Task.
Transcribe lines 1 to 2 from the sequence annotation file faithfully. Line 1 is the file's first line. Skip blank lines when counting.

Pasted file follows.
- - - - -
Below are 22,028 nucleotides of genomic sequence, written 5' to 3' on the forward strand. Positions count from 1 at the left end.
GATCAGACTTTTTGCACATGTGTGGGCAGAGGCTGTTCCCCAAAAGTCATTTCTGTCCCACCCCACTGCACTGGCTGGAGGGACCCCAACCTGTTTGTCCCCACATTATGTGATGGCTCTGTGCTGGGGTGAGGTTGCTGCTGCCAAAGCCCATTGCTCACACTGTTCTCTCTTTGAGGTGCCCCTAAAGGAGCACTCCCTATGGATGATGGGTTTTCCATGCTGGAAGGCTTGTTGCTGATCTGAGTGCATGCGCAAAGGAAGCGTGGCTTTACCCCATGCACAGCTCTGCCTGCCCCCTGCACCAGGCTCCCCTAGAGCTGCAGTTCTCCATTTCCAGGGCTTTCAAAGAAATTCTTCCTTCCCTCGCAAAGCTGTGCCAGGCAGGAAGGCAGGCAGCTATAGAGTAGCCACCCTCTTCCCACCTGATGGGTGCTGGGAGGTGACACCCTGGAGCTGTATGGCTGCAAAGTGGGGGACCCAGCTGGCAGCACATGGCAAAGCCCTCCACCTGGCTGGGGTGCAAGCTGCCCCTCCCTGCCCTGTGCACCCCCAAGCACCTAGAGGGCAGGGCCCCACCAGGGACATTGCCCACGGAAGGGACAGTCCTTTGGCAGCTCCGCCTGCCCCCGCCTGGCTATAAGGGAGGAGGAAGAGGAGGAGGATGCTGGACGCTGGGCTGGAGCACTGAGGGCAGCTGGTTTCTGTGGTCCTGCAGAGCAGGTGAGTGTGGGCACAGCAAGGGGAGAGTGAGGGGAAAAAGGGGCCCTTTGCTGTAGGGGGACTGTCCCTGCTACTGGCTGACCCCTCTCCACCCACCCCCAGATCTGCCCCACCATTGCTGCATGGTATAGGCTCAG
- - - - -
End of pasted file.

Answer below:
Below are 22,028 nucleotides of genomic sequence, written 5' to 3' on the forward strand. Positions count from 1 at the left end.
GATCAGACTTTTTGCACATGTGTGGGCAGAGGCTGTTCCCCAAAAGTCATTTCTGTCCCACCCCACTGCACTGGCTGGAGGGACCCCAACCTGTTTGTCCCCACATTATGTGATGGCTCTGTGCTGGGGTGAGGTTGCTGCTGCCAAAGCCCATTGCTCACACTGTTCTCTCTTTGAGGTGCCCCTAAAGGAGCACTCCCTATGGATGATGGGTTTTCCATGCTGGAAGGCTTGTTGCTGATCTGAGTGCATGCGCAAAGGAAGCGTGGCTTTACCCCATGCACAGCTCTGCCTGCCCCCTGCACCAGGCTCCCCTAGAGCTGCAGTTCTCCATTTCCAGGGCTTTCAAAGAAATTCTTCCTTCCCTCGCAAAGCTGTGCCAGGCAGGAAGGCAGGCAGCTATAGAGTAGCCACCCTCTTCCCACCTGATGGGTGCTGGGAGGTGACACCCTGGAGCTGTATGGCTGCAAAGTGGGGGACCCAGCTGGCAGCACATGGCAAAGCCCTCCACCTGGCTGGGGTGCAAGCTGCCCCTCCCTGCCCTGTGCACCCCCAAGCACCTAGAGGGCAGGGCCCCACCAGGGACATTGCCCACGGAAGGGACAGTCCTTTGGCAGCTCCGCCTGCCCCCGCCTGGCTATAAGGGAGGAGGAAGAGGAGGAGGATGCTGGACGCTGGGCTGGAGCACTGAGGGCAGCTGGTTTCTGTGGTCCTGCAGAGCAGGTGAGTGTGGGCACAGCAAGGGGAGAGTGAGGGGAAAAAGGGGCCCTTTGCTGTAGGGGGACTGTCCCTGCTACTGGCTGACCCCTCTCCACCCACCCCCAGATCTGCCCCACCATTGCTGCATGGTATAGGCTCAG